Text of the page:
VIENNA (TheBlaze/AP) — Satellite imagery of an Iranian site possibly used for work on a nuclear weapon shows crates, trucks and construction that may be linked to a renewed attempt to clean up before an inspection by the U.N.'s nuclear monitor, a nonproliferation institute said Thursday.
Institute for Science and International Security analysis using DigitalGlobe imagery is showing renewed activity at a site at the Parchin military complex that has been linked to high explosive work related to the development of nuclear weapons. (Image source: DigitalGlobe/ISIS via Getty Images)
The International Atomic Energy Agency — the U.N. watchdog — has repeatedly cited previous evidence of possible attempts to sanitize the Parchin site. But the report by the Institute for Science and International Security is significant because the IAEA plans to visit the site soon as part of the deal between Iran and six world powers focused on limiting Iran's nuclear programs in exchange for the removal of economic sanctions.
The institute cited commercial satellite images in an email to The Associated Press, saying they show "renewed activity" at the site. It said that "could be related to refurbishment or cleanup prior to any IAEA inspection or the taking of environmental samples."
It said the images show what appear to be a bulldozer or a steamroller, containers that have been repositioned and two new structures "of unknown purpose" that appeared between late May and early July.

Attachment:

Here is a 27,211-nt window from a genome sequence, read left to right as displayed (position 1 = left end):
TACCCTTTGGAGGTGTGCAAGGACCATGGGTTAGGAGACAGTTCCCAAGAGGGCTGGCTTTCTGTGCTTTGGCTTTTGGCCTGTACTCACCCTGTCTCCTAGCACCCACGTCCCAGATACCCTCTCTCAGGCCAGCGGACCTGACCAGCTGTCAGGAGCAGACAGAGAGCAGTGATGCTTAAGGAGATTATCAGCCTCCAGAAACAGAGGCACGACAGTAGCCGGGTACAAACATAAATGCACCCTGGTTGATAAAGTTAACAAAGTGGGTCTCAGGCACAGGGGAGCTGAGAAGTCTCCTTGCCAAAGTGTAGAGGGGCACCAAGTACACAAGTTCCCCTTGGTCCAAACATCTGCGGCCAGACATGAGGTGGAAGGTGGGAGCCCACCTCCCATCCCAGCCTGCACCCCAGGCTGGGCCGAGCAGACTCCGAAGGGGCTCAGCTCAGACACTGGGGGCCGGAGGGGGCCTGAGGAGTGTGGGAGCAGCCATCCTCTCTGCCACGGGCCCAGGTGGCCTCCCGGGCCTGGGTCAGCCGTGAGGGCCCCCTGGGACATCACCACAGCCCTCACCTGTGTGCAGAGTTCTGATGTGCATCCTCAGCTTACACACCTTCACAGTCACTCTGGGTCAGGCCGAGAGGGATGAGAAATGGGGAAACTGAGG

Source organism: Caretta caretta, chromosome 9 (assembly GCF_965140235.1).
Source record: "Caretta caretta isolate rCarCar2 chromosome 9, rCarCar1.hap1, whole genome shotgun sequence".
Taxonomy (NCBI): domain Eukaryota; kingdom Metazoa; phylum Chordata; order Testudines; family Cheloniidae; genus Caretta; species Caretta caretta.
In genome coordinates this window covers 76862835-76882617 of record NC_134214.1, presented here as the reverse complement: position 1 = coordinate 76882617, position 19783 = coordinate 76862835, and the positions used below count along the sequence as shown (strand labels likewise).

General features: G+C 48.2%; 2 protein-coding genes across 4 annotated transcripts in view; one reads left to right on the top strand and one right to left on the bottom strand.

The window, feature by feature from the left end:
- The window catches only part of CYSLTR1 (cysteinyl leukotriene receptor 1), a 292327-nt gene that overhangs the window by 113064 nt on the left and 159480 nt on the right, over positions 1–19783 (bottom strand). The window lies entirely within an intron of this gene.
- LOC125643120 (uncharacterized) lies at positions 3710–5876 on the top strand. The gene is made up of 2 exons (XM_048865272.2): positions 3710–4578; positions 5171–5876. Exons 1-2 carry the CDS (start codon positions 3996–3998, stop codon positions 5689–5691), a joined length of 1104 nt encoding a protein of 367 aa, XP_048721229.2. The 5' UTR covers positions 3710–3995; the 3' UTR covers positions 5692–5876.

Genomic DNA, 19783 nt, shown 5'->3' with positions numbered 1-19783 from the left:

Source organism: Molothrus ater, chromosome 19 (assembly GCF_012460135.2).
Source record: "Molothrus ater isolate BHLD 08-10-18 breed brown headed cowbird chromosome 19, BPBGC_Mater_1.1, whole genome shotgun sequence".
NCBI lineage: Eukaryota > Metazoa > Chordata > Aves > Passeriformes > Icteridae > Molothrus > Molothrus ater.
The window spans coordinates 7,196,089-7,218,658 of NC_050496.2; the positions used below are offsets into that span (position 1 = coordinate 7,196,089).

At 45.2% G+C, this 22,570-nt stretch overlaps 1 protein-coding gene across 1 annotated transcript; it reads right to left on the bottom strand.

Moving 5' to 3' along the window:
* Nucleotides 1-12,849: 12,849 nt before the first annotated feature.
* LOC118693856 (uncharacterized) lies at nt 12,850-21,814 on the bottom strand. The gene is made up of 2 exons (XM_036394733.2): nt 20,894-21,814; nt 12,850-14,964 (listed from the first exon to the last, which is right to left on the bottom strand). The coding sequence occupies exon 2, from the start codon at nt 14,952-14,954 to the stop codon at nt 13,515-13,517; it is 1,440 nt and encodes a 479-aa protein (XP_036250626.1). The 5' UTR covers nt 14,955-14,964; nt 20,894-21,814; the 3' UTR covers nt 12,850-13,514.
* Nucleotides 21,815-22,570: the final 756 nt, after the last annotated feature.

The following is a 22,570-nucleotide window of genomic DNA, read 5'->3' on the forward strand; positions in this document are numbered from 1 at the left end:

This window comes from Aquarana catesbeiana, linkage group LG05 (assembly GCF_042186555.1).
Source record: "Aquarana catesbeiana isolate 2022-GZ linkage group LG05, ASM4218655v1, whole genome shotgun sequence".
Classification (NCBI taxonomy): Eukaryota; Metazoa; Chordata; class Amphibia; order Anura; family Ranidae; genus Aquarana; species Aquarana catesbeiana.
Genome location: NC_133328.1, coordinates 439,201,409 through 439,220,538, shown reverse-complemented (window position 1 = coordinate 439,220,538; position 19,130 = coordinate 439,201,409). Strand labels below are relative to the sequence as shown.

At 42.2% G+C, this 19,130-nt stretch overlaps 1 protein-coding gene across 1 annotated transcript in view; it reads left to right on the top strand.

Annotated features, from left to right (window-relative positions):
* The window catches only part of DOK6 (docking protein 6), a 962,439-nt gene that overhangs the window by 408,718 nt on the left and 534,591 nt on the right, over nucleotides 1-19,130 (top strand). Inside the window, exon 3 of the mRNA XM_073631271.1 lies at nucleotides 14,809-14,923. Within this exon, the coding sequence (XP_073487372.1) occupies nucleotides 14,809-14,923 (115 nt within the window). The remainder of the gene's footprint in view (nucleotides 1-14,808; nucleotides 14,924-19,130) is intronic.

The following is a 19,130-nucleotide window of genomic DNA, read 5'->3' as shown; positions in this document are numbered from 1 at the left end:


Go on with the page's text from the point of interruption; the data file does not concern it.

"This renewed activity ... raises obvious concerns that Iran is conducting further sanitization efforts to defeat IAEA verification," said the Washington-based think tank, which is often consulted by the U.S. government.
Senate Foreign Relations Committee Chairman Bob Corker told Bloomberg View the new developments have given him “a lot of concerns” about Iran’s commitment to the nuclear agreement.
“The intel briefing was troubling to me,” he told the outlet. "Some of the things that are happening, especially happening in such a blatant way ... Iran is going to know that we know.”
In Tehran, the foreign ministry called the report "baseless (and) ridiculous," saying any construction at the site is linked to road repairs.
Access to Parchin would follow years of refusal by Iran, which denies any interest in — or work on — nuclear arms. Based on U.S., Israeli and other intelligence and its own research, the IAEA suspects that the Islamic Republic may have experimented with high-explosive detonators for nuclear arms at that military facility south of Tehran, and other weapons-related work elsewhere.
Nasser Karimi contributed from Tehran.
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